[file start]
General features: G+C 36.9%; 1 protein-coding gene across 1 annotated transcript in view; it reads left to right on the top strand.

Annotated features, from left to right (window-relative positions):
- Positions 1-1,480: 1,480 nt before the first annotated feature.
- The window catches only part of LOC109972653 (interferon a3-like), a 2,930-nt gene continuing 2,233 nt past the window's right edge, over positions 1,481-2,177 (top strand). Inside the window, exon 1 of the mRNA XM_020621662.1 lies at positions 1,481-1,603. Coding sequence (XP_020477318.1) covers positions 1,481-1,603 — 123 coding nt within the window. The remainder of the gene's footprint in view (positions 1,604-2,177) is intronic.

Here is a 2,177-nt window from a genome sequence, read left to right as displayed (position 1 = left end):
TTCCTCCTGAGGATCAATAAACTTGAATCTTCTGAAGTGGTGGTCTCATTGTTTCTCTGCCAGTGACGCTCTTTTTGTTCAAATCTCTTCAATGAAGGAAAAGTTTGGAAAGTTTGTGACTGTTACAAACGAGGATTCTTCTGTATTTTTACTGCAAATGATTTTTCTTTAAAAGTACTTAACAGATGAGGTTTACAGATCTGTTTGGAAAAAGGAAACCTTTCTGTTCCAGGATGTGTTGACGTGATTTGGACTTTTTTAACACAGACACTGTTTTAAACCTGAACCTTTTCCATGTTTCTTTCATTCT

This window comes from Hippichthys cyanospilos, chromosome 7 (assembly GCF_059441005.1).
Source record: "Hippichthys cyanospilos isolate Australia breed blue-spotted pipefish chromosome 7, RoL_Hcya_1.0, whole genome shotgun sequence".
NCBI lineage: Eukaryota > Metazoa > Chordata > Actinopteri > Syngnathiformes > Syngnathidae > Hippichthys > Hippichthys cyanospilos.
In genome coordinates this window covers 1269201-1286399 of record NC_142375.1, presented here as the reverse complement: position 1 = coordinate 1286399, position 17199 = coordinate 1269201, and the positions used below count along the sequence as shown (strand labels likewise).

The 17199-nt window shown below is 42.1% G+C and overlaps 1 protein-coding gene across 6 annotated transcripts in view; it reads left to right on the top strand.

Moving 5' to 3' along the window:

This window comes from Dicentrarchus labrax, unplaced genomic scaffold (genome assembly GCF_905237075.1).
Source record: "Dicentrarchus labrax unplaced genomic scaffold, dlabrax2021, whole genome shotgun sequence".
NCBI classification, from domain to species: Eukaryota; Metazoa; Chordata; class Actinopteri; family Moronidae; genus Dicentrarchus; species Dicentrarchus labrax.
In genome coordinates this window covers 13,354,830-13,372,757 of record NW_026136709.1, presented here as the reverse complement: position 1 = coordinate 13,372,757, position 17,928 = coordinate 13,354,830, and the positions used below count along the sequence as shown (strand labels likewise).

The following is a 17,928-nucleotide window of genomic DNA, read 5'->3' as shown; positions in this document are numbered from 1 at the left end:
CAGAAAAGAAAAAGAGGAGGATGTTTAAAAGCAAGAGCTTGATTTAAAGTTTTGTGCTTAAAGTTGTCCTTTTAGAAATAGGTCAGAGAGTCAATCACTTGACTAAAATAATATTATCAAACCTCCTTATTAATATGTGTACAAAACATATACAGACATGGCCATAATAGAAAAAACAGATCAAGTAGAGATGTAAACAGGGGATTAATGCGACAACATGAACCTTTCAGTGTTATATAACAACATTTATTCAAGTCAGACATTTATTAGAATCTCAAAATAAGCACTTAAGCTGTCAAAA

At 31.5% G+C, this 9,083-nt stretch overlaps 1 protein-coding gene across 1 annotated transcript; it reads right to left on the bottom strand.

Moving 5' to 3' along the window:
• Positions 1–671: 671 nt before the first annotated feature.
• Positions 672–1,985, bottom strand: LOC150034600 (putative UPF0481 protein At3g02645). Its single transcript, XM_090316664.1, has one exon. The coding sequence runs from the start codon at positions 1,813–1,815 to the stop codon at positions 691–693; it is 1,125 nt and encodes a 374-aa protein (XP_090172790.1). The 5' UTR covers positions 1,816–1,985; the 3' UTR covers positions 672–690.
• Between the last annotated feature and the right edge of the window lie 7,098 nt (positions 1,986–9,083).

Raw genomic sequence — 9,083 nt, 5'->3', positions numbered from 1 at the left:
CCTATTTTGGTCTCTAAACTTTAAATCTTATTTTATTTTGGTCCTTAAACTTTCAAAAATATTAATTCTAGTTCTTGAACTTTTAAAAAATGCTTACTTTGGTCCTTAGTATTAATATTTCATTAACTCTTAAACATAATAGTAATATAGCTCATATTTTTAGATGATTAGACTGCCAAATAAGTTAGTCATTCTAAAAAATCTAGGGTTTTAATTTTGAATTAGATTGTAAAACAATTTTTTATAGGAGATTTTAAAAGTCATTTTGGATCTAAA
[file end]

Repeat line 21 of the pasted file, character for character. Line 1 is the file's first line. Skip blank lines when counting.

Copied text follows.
• Positions 1–671: 671 nt before the first annotated feature.